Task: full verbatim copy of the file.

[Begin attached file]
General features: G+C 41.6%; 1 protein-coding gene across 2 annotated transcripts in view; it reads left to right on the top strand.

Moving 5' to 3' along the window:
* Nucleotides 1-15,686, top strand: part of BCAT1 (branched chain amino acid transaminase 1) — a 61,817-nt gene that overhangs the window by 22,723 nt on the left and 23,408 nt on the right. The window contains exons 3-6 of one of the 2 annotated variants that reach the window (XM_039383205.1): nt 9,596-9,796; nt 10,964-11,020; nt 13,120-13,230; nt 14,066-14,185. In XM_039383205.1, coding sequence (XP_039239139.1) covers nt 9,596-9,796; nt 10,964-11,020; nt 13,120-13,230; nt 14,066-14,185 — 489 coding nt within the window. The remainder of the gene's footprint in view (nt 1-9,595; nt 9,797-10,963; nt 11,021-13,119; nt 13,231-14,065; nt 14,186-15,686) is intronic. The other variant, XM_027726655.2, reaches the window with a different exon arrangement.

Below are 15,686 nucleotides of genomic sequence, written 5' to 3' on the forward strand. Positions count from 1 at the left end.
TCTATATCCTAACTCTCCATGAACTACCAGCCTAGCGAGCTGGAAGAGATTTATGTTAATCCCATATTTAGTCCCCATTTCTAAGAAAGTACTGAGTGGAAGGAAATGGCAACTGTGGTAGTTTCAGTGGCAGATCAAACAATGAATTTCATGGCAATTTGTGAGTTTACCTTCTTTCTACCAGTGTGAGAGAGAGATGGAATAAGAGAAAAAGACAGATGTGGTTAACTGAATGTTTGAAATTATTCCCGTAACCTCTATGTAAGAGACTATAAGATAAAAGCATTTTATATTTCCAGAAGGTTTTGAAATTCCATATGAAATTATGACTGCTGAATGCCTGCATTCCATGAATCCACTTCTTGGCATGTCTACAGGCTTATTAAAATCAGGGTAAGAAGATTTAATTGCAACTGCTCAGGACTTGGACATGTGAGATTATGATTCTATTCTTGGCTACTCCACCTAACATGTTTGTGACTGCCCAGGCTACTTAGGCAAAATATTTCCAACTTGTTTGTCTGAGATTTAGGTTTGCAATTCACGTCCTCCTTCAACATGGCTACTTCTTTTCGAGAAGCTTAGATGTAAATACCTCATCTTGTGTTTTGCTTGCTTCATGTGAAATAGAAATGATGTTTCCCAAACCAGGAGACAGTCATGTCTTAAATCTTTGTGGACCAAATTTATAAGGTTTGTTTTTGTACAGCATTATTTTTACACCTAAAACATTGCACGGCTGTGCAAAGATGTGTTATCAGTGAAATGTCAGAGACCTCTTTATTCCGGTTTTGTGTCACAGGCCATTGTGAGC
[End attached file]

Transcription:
General features: G+C 41.6%; 1 protein-coding gene across 2 annotated transcripts in view; it reads left to right on the top strand.

Moving 5' to 3' along the window:
* Nucleotides 1-15,686, top strand: part of BCAT1 (branched chain amino acid transaminase 1) — a 61,817-nt gene that overhangs the window by 22,723 nt on the left and 23,408 nt on the right. The window contains exons 3-6 of one of the 2 annotated variants that reach the window (XM_039383205.1): nt 9,596-9,796; nt 10,964-11,020; nt 13,120-13,230; nt 14,066-14,185. In XM_039383205.1, coding sequence (XP_039239139.1) covers nt 9,596-9,796; nt 10,964-11,020; nt 13,120-13,230; nt 14,066-14,185 — 489 coding nt within the window. The remainder of the gene's footprint in view (nt 1-9,595; nt 9,797-10,963; nt 11,021-13,119; nt 13,231-14,065; nt 14,186-15,686) is intronic. The other variant, XM_027726655.2, reaches the window with a different exon arrangement.

Below are 15,686 nucleotides of genomic sequence, written 5' to 3' on the forward strand. Positions count from 1 at the left end.
TCTATATCCTAACTCTCCATGAACTACCAGCCTAGCGAGCTGGAAGAGATTTATGTTAATCCCATATTTAGTCCCCATTTCTAAGAAAGTACTGAGTGGAAGGAAATGGCAACTGTGGTAGTTTCAGTGGCAGATCAAACAATGAATTTCATGGCAATTTGTGAGTTTACCTTCTTTCTACCAGTGTGAGAGAGAGATGGAATAAGAGAAAAAGACAGATGTGGTTAACTGAATGTTTGAAATTATTCCCGTAACCTCTATGTAAGAGACTATAAGATAAAAGCATTTTATATTTCCAGAAGGTTTTGAAATTCCATATGAAATTATGACTGCTGAATGCCTGCATTCCATGAATCCACTTCTTGGCATGTCTACAGGCTTATTAAAATCAGGGTAAGAAGATTTAATTGCAACTGCTCAGGACTTGGACATGTGAGATTATGATTCTATTCTTGGCTACTCCACCTAACATGTTTGTGACTGCCCAGGCTACTTAGGCAAAATATTTCCAACTTGTTTGTCTGAGATTTAGGTTTGCAATTCACGTCCTCCTTCAACATGGCTACTTCTTTTCGAGAAGCTTAGATGTAAATACCTCATCTTGTGTTTTGCTTGCTTCATGTGAAATAGAAATGATGTTTCCCAAACCAGGAGACAGTCATGTCTTAAATCTTTGTGGACCAAATTTATAAGGTTTGTTTTTGTACAGCATTATTTTTACACCTAAAACATTGCACGGCTGTGCAAAGATGTGTTATCAGTGAAATGTCAGAGACCTCTTTATTCCGGTTTTGTGTCACAGGCCATTGTGAGC